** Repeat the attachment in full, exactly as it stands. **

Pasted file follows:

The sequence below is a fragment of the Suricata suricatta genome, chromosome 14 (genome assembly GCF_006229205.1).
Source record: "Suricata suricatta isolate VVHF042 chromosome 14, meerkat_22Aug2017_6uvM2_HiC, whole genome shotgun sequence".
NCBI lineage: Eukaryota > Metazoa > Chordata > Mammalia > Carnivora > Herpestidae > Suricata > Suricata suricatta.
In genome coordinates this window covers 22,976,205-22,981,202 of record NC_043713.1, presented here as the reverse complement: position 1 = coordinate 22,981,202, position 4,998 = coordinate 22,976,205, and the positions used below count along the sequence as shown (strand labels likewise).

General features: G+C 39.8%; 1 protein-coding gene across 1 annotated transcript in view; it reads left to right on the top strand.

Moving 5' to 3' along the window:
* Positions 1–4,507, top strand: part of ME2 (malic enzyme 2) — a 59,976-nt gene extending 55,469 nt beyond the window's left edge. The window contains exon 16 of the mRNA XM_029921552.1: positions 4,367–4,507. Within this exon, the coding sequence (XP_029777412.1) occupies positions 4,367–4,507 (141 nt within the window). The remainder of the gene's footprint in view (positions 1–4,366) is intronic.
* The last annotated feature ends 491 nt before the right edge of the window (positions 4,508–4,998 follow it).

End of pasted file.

The sequence below is a fragment of the Suricata suricatta genome, chromosome 14 (genome assembly GCF_006229205.1).
Source record: "Suricata suricatta isolate VVHF042 chromosome 14, meerkat_22Aug2017_6uvM2_HiC, whole genome shotgun sequence".
NCBI lineage: Eukaryota > Metazoa > Chordata > Mammalia > Carnivora > Herpestidae > Suricata > Suricata suricatta.
In genome coordinates this window covers 22,976,205-22,981,202 of record NC_043713.1, presented here as the reverse complement: position 1 = coordinate 22,981,202, position 4,998 = coordinate 22,976,205, and the positions used below count along the sequence as shown (strand labels likewise).

General features: G+C 39.8%; 1 protein-coding gene across 1 annotated transcript in view; it reads left to right on the top strand.

Moving 5' to 3' along the window:
* Positions 1–4,507, top strand: part of ME2 (malic enzyme 2) — a 59,976-nt gene extending 55,469 nt beyond the window's left edge. The window contains exon 16 of the mRNA XM_029921552.1: positions 4,367–4,507. Within this exon, the coding sequence (XP_029777412.1) occupies positions 4,367–4,507 (141 nt within the window). The remainder of the gene's footprint in view (positions 1–4,366) is intronic.
* The last annotated feature ends 491 nt before the right edge of the window (positions 4,508–4,998 follow it).